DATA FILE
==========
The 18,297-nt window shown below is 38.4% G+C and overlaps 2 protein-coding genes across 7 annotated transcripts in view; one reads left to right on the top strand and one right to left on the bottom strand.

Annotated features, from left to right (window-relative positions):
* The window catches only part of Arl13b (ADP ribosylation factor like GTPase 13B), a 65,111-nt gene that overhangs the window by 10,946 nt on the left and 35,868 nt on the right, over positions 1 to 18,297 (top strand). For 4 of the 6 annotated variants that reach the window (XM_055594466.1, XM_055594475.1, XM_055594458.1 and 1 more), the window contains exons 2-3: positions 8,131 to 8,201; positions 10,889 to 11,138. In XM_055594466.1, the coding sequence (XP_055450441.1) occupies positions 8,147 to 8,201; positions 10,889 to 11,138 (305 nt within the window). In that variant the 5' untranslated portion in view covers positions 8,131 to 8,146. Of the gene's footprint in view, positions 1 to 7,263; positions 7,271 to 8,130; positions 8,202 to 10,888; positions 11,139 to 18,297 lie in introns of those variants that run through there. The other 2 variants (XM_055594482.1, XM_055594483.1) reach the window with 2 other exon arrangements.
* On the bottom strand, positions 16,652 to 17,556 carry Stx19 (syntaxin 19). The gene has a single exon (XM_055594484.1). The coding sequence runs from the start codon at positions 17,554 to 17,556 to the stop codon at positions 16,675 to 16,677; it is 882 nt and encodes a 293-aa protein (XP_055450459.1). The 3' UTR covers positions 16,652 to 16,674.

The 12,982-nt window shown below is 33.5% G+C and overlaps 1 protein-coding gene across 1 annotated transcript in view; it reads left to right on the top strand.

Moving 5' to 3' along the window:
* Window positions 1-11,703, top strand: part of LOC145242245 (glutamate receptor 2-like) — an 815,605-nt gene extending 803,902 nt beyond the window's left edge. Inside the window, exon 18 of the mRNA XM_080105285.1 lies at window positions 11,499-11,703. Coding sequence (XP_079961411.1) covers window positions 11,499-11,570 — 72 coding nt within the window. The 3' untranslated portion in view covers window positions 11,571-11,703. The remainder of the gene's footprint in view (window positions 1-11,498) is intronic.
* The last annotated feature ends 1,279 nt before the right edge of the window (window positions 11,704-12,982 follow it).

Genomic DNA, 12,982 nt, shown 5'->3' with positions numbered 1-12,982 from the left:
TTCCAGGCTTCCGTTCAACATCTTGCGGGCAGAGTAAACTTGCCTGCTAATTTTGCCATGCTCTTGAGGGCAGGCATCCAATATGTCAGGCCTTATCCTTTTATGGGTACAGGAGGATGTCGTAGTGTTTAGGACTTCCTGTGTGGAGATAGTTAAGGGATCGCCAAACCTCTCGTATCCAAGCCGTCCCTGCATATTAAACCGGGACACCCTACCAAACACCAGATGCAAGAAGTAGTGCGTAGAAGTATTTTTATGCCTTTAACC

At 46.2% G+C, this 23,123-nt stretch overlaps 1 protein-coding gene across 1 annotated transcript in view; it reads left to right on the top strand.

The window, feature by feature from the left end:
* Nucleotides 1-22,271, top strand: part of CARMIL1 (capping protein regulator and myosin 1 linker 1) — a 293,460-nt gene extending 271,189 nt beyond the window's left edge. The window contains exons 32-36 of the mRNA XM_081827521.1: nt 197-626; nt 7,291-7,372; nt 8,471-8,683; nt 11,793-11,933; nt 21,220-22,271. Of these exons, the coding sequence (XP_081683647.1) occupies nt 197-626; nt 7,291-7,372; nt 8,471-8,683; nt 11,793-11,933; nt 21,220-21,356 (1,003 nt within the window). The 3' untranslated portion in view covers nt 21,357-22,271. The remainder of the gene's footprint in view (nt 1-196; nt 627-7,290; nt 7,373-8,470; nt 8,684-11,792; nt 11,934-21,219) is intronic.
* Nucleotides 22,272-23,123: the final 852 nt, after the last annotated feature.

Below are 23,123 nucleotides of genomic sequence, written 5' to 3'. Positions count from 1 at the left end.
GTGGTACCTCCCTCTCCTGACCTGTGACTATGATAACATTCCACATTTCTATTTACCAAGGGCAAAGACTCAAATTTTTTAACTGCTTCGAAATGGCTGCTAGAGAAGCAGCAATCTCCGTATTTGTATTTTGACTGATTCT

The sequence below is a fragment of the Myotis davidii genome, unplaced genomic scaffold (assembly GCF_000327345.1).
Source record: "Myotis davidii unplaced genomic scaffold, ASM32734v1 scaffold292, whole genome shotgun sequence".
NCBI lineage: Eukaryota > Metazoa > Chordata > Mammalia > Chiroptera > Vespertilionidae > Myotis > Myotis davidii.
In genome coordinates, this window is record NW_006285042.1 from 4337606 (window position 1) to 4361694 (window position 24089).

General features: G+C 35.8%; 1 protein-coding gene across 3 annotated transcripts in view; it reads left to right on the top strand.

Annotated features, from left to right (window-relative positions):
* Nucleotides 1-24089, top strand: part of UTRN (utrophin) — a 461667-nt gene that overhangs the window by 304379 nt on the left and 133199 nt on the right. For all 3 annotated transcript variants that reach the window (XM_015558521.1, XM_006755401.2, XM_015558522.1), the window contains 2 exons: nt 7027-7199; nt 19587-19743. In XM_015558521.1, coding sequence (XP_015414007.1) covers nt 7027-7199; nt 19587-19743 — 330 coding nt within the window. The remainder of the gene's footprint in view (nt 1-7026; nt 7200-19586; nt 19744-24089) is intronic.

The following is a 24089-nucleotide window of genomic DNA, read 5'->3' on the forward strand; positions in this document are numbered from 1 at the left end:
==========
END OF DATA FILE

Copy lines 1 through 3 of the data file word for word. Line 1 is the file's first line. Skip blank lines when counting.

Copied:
The 18,297-nt window shown below is 38.4% G+C and overlaps 2 protein-coding genes across 7 annotated transcripts in view; one reads left to right on the top strand and one right to left on the bottom strand.

Annotated features, from left to right (window-relative positions):
* The window catches only part of Arl13b (ADP ribosylation factor like GTPase 13B), a 65,111-nt gene that overhangs the window by 10,946 nt on the left and 35,868 nt on the right, over positions 1 to 18,297 (top strand). For 4 of the 6 annotated variants that reach the window (XM_055594466.1, XM_055594475.1, XM_055594458.1 and 1 more), the window contains exons 2-3: positions 8,131 to 8,201; positions 10,889 to 11,138. In XM_055594466.1, the coding sequence (XP_055450441.1) occupies positions 8,147 to 8,201; positions 10,889 to 11,138 (305 nt within the window). In that variant the 5' untranslated portion in view covers positions 8,131 to 8,146. Of the gene's footprint in view, positions 1 to 7,263; positions 7,271 to 8,130; positions 8,202 to 10,888; positions 11,139 to 18,297 lie in introns of those variants that run through there. The other 2 variants (XM_055594482.1, XM_055594483.1) reach the window with 2 other exon arrangements.